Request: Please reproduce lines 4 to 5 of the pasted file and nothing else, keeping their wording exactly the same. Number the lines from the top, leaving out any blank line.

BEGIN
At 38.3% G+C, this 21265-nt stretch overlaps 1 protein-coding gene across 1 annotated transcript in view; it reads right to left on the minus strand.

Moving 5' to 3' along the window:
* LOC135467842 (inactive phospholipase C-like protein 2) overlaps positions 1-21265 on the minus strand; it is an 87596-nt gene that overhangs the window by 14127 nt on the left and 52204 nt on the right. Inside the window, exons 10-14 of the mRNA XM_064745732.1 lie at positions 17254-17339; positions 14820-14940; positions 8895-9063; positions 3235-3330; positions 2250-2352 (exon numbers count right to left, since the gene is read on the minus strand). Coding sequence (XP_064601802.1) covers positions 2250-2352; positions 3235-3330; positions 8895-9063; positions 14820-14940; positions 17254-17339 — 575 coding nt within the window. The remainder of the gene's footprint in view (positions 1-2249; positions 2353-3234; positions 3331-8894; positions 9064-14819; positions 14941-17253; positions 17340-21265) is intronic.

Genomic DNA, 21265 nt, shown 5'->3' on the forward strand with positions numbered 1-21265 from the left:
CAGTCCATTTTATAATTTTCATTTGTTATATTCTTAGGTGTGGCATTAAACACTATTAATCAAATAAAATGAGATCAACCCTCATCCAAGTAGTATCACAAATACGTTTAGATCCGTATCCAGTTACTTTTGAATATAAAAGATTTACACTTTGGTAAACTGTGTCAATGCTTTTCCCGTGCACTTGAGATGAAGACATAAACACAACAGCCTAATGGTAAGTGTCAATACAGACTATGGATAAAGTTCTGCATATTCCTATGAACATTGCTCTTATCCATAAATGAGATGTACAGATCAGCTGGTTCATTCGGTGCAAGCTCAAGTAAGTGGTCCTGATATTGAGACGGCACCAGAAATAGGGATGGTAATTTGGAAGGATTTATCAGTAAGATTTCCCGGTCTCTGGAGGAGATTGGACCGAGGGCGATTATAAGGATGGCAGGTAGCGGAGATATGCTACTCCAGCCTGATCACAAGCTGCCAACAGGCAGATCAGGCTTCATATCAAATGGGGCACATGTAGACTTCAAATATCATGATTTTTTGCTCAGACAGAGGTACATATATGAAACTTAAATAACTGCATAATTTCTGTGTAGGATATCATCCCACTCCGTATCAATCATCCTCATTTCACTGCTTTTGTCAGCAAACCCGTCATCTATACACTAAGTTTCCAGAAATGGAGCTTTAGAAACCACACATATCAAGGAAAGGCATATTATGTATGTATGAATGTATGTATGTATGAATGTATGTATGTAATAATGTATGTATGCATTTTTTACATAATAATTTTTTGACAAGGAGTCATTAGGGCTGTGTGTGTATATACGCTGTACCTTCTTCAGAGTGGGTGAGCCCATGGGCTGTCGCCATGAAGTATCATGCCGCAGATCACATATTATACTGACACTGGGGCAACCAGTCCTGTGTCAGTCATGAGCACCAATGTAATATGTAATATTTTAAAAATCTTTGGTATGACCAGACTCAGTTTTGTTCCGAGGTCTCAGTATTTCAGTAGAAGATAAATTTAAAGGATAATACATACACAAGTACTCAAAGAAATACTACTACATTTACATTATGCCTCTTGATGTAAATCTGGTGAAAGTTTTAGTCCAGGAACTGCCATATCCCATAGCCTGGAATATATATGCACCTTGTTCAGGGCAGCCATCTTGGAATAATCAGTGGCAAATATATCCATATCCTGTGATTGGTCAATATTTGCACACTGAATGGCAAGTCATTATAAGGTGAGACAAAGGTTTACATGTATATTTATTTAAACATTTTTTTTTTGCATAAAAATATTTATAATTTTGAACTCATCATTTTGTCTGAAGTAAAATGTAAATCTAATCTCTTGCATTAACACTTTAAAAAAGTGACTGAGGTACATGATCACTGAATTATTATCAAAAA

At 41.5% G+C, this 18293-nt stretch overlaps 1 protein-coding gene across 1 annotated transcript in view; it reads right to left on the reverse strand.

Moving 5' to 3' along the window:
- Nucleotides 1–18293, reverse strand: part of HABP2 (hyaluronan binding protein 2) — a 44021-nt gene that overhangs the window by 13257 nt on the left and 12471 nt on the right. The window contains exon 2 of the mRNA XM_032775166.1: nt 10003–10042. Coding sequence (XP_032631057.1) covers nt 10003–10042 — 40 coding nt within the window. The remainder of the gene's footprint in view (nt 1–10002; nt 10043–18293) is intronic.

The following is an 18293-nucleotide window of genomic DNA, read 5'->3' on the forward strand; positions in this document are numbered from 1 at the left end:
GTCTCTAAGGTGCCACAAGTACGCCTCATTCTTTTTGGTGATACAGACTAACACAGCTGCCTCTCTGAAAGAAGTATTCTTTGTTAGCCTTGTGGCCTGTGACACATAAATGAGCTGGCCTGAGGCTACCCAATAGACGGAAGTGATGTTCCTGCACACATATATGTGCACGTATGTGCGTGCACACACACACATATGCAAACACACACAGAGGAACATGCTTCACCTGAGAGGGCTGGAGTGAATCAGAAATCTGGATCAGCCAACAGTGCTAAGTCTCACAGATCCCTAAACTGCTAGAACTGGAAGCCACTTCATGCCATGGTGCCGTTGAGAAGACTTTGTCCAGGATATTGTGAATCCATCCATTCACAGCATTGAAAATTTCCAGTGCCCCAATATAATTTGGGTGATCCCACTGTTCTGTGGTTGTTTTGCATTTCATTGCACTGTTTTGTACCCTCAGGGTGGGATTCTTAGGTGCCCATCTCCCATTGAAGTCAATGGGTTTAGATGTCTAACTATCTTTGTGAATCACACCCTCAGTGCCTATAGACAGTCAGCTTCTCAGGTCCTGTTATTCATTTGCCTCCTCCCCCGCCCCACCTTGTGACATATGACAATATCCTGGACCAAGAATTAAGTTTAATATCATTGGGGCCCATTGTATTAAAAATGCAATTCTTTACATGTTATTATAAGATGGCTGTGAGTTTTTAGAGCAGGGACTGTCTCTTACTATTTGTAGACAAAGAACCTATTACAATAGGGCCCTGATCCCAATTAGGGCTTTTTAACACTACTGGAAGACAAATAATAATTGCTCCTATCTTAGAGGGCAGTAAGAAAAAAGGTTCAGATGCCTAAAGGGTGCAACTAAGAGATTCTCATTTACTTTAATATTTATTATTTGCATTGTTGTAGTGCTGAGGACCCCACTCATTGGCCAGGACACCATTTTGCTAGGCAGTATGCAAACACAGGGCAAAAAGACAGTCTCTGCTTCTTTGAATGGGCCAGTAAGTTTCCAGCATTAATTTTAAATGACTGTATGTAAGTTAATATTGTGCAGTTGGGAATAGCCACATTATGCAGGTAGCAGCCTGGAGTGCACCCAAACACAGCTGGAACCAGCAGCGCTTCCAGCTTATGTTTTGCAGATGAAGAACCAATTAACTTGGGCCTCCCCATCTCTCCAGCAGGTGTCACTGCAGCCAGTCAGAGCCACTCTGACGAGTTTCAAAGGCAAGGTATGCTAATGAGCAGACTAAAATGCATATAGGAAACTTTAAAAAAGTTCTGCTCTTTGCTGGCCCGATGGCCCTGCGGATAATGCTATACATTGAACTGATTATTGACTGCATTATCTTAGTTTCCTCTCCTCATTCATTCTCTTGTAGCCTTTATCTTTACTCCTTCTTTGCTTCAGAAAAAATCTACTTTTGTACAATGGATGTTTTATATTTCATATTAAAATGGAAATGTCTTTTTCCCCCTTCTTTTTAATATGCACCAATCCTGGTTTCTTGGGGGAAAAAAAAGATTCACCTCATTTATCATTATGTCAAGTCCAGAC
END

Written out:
Genomic DNA, 21265 nt, shown 5'->3' on the forward strand with positions numbered 1-21265 from the left:
CAGTCCATTTTATAATTTTCATTTGTTATATTCTTAGGTGTGGCATTAAACACTATTAATCAAATAAAATGAGATCAACCCTCATCCAAGTAGTATCACAAATACGTTTAGATCCGTATCCAGTTACTTTTGAATATAAAAGATTTACACTTTGGTAAACTGTGTCAATGCTTTTCCCGTGCACTTGAGATGAAGACATAAACACAACAGCCTAATGGTAAGTGTCAATACAGACTATGGATAAAGTTCTGCATATTCCTATGAACATTGCTCTTATCCATAAATGAGATGTACAGATCAGCTGGTTCATTCGGTGCAAGCTCAAGTAAGTGGTCCTGATATTGAGACGGCACCAGAAATAGGGATGGTAATTTGGAAGGATTTATCAGTAAGATTTCCCGGTCTCTGGAGGAGATTGGACCGAGGGCGATTATAAGGATGGCAGGTAGCGGAGATATGCTACTCCAGCCTGATCACAAGCTGCCAACAGGCAGATCAGGCTTCATATCAAATGGGGCACATGTAGACTTCAAATATCATGATTTTTTGCTCAGACAGAGGTACATATATGAAACTTAAATAACTGCATAATTTCTGTGTAGGATATCATCCCACTCCGTATCAATCATCCTCATTTCACTGCTTTTGTCAGCAAACCCGTCATCTATACACTAAGTTTCCAGAAATGGAGCTTTAGAAACCACACATATCAAGGAAAGGCATATTATGTATGTATGAATGTATGTATGTATGAATGTATGTATGTAATAATGTATGTATGCATTTTTTACATAATAATTTTTTGACAAGGAGTCATTAGGGCTGTGTGTGTATATACGCTGTACCTTCTTCAGAGTGGGTGAGCCCATGGGCTGTCGCCATGAAGTATCATGCCGCAGATCACATATTATACTGACACTGGGGCAACCAGTCCTGTGTCAGTCATGAGCACCAATGTAATATGTAATATTTTAAAAATCTTTGGTATGACCAGACTCAGTTTTGTTCCGAGGTCTCAGTATTTCAGTAGAAGATAAATTTAAAGGATAATACATACACAAGTACTCAAAGAAATACTACTACATTTACATTATGCCTCTTGATGTAAATCTGGTGAAAGTTTTAGTCCAGGAACTGCCATATCCCATAGCCTGGAATATATATGCACCTTGTTCAGGGCAGCCATCTTGGAATAATCAGTGGCAAATATATCCATATCCTGTGATTGGTCAATATTTGCACACTGAATGGCAAGTCATTATAAGGTGAGACAAAGGTTTACATGTATATTTATTTAAACATTTTTTTTTTGCATAAAAATATTTATAATTTTGAACTCATCATTTTGTCTGAAGTAAAATGTAAATCTAATCTCTTGCATTAACACTTTAAAAAAGTGACTGAGGTACATGATCACTGAATTATTATCAAAAA